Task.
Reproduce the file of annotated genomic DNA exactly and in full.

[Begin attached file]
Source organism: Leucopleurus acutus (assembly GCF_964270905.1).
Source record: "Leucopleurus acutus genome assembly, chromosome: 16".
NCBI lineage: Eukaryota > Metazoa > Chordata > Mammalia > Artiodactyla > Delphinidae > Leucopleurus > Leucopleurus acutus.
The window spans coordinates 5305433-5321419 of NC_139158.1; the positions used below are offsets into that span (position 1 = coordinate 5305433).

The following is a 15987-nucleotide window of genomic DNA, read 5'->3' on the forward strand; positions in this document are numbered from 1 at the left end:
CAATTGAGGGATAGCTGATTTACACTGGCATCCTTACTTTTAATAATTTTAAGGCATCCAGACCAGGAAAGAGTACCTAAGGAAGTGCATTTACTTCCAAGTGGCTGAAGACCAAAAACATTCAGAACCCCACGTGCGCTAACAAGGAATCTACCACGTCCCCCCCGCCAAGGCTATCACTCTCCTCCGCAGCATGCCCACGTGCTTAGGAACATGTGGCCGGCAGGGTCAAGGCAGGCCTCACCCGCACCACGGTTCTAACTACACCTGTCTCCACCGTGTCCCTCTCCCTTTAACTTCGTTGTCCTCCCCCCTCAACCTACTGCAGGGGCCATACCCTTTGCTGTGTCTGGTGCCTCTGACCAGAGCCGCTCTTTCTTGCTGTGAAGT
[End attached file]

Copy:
Source organism: Leucopleurus acutus (assembly GCF_964270905.1).
Source record: "Leucopleurus acutus genome assembly, chromosome: 16".
NCBI lineage: Eukaryota > Metazoa > Chordata > Mammalia > Artiodactyla > Delphinidae > Leucopleurus > Leucopleurus acutus.
The window spans coordinates 5305433-5321419 of NC_139158.1; the positions used below are offsets into that span (position 1 = coordinate 5305433).

The following is a 15987-nucleotide window of genomic DNA, read 5'->3' on the forward strand; positions in this document are numbered from 1 at the left end:
CAATTGAGGGATAGCTGATTTACACTGGCATCCTTACTTTTAATAATTTTAAGGCATCCAGACCAGGAAAGAGTACCTAAGGAAGTGCATTTACTTCCAAGTGGCTGAAGACCAAAAACATTCAGAACCCCACGTGCGCTAACAAGGAATCTACCACGTCCCCCCCGCCAAGGCTATCACTCTCCTCCGCAGCATGCCCACGTGCTTAGGAACATGTGGCCGGCAGGGTCAAGGCAGGCCTCACCCGCACCACGGTTCTAACTACACCTGTCTCCACCGTGTCCCTCTCCCTTTAACTTCGTTGTCCTCCCCCCTCAACCTACTGCAGGGGCCATACCCTTTGCTGTGTCTGGTGCCTCTGACCAGAGCCGCTCTTTCTTGCTGTGAAGT